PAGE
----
Calculating Your Net Worth
People have a lot of New Year’s Day traditions. My Mom called me to make sure I ate my black-eyed peas, which are supposed to bring luck. If you live in Italy, you might eat lentils for the same reason. In Brazil, you might wear white for good luck and peace.
But one of my personal traditions — dating back probably 20 years — is to calculate my net worth on New Year’s Day. I do so in an Excel spreadsheet in which I have all of the various financial categories separated out. I can look back over time and get a clear picture of performance over time.
Today I want to talk about that process.
Assets versus liabilities…
At a high level, calculating your net worth involves adding up all of your assets and subtracting all of your liabilities.
I break my accounts down into retirement accounts — such as my 401K, my Individual Retirement Account (IRA), and my Roth IRA — and non-retirement accounts. I have all of my accounts linked together at Fidelity, and it makes the calculation much easier than in my pre-Fidelity days.
For both of these categories, I first separate out the cash equivalents. This category includes things like certificates of deposit, checking and savings accounts, Treasury bills, money market accounts, and cash.
Then I tabulate the investments. This category includes stocks, bonds, and mutual funds. Although not applicable to me, you might also have annuities, pensions, and a cash value for your life insurance.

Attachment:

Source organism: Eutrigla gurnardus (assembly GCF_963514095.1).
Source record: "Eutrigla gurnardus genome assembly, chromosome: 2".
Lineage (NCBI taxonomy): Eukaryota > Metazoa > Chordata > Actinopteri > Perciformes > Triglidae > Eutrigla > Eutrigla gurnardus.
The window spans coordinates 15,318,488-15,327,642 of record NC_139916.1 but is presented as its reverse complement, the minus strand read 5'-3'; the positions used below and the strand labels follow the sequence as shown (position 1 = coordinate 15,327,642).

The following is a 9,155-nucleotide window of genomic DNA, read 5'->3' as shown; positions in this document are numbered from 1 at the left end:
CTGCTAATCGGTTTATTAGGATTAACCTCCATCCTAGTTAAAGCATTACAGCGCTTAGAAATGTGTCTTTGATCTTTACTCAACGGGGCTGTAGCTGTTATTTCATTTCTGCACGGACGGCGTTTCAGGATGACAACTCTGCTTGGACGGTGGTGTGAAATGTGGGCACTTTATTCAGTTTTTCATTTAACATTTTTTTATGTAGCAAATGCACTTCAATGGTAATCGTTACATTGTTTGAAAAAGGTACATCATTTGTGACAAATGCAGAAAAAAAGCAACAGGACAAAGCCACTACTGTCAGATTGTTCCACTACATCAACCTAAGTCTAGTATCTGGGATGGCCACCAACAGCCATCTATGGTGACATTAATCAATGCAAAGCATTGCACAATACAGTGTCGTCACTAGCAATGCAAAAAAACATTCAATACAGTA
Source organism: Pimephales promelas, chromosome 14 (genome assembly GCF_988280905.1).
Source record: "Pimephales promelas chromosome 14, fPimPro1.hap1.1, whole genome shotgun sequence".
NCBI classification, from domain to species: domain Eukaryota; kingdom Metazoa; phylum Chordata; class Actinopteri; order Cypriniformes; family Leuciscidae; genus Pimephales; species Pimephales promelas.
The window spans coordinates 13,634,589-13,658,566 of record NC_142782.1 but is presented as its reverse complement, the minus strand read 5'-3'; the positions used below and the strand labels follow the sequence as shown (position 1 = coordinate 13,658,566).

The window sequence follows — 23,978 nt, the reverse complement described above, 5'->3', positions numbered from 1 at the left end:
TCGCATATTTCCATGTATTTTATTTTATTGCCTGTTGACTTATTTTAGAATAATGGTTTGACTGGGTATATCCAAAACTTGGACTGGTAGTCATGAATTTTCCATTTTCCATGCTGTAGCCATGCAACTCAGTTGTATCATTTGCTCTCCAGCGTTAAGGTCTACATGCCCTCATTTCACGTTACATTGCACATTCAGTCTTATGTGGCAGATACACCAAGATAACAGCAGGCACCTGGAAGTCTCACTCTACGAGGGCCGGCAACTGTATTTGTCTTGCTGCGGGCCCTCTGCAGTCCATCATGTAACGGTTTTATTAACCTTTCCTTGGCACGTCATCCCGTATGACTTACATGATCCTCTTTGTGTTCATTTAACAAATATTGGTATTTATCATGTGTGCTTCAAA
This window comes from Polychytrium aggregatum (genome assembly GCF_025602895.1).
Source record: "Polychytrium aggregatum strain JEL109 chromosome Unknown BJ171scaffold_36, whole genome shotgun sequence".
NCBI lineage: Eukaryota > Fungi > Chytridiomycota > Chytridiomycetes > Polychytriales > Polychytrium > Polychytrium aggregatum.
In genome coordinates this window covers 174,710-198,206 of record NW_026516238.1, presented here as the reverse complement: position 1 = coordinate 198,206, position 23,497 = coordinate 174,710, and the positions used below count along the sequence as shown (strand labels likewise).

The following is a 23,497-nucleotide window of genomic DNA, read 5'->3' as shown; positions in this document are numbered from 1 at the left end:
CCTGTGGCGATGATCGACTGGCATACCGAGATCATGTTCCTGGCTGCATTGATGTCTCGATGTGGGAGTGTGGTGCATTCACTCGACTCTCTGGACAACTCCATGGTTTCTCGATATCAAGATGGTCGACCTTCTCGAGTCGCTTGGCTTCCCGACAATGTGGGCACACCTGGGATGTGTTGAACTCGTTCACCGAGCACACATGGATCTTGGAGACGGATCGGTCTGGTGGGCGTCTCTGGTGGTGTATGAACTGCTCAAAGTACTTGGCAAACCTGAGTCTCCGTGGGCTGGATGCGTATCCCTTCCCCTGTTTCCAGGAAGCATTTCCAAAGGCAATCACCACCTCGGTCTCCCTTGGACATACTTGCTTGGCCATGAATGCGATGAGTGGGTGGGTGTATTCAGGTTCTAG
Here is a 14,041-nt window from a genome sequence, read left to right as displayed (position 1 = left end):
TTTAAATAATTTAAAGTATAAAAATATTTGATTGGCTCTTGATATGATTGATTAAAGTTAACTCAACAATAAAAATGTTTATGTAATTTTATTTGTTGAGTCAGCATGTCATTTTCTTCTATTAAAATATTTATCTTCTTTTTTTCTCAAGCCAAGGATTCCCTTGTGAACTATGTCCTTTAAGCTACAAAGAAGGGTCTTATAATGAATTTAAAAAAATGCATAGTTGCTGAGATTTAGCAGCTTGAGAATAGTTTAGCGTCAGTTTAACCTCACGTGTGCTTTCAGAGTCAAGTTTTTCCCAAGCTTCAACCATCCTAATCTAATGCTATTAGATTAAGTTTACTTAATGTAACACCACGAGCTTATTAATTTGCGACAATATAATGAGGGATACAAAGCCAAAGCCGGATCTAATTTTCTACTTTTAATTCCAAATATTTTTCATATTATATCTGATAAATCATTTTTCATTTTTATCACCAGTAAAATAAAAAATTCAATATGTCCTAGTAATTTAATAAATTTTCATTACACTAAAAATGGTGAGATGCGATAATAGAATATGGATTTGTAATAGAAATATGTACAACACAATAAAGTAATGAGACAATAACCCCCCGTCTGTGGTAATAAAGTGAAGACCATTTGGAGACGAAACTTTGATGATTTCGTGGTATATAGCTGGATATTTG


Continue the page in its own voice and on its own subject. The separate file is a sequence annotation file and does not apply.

Finally, I look at tangible assets. One category is real property, like my house and a few acres I own. The other is personal property. I don’t get too granular on this, but you can include things like vehicles, jewelry, and collectibles.
I add all of these categories to get the total value of all my assets.
Then I add up my liabilities, which in my case is just a mortgage. But you may have credit card balances, personal loans, car loans, and student loans.
Subtract your liabilities from your assets, and hopefully that’s a nice positive number.
I then begin analyzing the numbers versus previous years. Hopefully your liabilities are decreasing and your assets are increasing. If not, this is a good time to identify areas in which you need to make a change.
I compare the change in net worth to previous years. What went right? Where did things go wrong?
One area I always focus on is the ratio of my retirement accounts to my non-retirement accounts. I know people that have fat retirement accounts, but not much outside of their retirement accounts. You want to have a balance so you have disposable cash in the event of an emergency.
After adding everything up and analyzing the accounts, I make a few notes on what needs to change for the upcoming year.
But it all starts with an accurate accounting of net worth on New Year’s Day.
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